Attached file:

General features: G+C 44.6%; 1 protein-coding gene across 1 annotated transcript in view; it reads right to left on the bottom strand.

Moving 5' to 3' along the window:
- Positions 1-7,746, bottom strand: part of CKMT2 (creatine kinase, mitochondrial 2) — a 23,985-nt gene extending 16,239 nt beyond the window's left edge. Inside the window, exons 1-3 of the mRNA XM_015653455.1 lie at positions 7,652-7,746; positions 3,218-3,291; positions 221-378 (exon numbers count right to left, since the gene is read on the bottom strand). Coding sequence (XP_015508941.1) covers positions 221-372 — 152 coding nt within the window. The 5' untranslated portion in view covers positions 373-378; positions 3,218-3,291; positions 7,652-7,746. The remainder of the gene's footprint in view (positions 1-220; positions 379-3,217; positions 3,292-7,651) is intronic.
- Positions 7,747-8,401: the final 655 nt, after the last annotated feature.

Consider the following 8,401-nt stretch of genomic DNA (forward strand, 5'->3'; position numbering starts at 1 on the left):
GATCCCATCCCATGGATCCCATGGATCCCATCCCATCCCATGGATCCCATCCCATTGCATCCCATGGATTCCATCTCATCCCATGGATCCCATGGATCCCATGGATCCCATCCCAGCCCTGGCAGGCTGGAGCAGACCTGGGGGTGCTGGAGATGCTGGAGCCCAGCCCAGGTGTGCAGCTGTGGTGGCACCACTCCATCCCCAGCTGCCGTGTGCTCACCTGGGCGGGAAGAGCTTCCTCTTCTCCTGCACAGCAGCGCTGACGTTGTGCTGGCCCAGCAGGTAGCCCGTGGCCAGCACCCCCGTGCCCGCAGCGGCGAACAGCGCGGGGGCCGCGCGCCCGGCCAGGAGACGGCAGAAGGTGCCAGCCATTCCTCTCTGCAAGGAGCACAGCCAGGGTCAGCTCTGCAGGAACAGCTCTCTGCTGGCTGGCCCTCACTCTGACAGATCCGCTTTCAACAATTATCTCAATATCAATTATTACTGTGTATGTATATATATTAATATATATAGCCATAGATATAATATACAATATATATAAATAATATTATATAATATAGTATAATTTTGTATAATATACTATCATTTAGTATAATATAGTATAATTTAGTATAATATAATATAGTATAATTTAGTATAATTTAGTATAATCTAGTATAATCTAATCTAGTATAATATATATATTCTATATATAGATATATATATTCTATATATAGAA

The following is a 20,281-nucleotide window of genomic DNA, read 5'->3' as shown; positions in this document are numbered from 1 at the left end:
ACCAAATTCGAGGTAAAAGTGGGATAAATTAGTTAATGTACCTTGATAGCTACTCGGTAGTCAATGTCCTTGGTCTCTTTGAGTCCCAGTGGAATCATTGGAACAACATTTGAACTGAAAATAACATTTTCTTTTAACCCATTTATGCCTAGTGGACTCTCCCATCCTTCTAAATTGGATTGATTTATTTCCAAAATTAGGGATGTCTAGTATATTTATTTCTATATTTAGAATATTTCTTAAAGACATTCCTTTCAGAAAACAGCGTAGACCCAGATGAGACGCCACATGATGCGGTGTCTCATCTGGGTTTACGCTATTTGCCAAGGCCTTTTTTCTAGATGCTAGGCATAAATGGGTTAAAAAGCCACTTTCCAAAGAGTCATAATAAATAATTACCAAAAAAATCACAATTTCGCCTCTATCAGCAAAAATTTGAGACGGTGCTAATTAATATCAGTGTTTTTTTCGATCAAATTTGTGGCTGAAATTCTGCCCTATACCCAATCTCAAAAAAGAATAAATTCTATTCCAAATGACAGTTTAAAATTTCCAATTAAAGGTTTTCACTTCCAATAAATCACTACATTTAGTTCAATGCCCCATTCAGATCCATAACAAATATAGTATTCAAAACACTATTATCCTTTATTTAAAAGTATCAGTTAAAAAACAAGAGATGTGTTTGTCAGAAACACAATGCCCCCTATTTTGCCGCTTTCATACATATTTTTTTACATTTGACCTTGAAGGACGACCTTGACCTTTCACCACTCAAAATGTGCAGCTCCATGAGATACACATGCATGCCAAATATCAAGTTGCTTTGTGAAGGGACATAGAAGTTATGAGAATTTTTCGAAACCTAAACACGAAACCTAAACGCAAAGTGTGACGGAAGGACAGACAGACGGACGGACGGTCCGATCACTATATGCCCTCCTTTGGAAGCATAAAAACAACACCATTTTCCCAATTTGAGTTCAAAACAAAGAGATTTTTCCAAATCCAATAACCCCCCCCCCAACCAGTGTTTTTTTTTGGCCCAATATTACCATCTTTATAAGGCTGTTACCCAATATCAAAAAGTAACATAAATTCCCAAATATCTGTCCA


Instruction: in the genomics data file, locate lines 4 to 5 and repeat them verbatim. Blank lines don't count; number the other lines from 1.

- Positions 7,747-8,401: the final 655 nt, after the last annotated feature.

Consider the following 8,401-nt stretch of genomic DNA (forward strand, 5'->3'; position numbering starts at 1 on the left):